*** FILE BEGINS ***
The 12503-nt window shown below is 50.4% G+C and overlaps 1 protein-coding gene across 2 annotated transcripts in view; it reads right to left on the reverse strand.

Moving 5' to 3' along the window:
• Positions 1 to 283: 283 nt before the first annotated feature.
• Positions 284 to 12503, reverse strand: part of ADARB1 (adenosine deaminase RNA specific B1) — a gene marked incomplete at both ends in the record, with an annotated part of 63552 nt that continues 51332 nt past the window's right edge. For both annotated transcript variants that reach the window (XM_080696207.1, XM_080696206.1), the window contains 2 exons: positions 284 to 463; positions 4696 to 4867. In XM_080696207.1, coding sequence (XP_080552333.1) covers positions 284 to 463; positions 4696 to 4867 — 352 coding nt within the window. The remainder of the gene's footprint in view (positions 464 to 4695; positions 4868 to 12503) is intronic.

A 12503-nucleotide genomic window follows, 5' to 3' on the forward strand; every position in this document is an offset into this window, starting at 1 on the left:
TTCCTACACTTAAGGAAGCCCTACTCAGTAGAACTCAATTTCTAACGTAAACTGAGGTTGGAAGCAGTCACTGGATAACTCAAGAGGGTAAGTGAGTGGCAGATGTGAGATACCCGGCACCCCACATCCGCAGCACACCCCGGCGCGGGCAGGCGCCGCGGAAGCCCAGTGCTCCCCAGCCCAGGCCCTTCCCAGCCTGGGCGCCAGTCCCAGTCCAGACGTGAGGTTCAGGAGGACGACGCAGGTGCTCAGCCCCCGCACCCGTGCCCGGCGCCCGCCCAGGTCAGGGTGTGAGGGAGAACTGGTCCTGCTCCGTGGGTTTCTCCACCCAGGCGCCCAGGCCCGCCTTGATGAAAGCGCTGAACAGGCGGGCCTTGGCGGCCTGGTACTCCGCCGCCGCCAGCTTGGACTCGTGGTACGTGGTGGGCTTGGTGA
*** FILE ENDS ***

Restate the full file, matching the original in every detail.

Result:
The 12503-nt window shown below is 50.4% G+C and overlaps 1 protein-coding gene across 2 annotated transcripts in view; it reads right to left on the reverse strand.

Moving 5' to 3' along the window:
• Positions 1 to 283: 283 nt before the first annotated feature.
• Positions 284 to 12503, reverse strand: part of ADARB1 (adenosine deaminase RNA specific B1) — a gene marked incomplete at both ends in the record, with an annotated part of 63552 nt that continues 51332 nt past the window's right edge. For both annotated transcript variants that reach the window (XM_080696207.1, XM_080696206.1), the window contains 2 exons: positions 284 to 463; positions 4696 to 4867. In XM_080696207.1, coding sequence (XP_080552333.1) covers positions 284 to 463; positions 4696 to 4867 — 352 coding nt within the window. The remainder of the gene's footprint in view (positions 464 to 4695; positions 4868 to 12503) is intronic.

A 12503-nucleotide genomic window follows, 5' to 3' on the forward strand; every position in this document is an offset into this window, starting at 1 on the left:
TTCCTACACTTAAGGAAGCCCTACTCAGTAGAACTCAATTTCTAACGTAAACTGAGGTTGGAAGCAGTCACTGGATAACTCAAGAGGGTAAGTGAGTGGCAGATGTGAGATACCCGGCACCCCACATCCGCAGCACACCCCGGCGCGGGCAGGCGCCGCGGAAGCCCAGTGCTCCCCAGCCCAGGCCCTTCCCAGCCTGGGCGCCAGTCCCAGTCCAGACGTGAGGTTCAGGAGGACGACGCAGGTGCTCAGCCCCCGCACCCGTGCCCGGCGCCCGCCCAGGTCAGGGTGTGAGGGAGAACTGGTCCTGCTCCGTGGGTTTCTCCACCCAGGCGCCCAGGCCCGCCTTGATGAAAGCGCTGAACAGGCGGGCCTTGGCGGCCTGGTACTCCGCCGCCGCCAGCTTGGACTCGTGGTACGTGGTGGGCTTGGTGA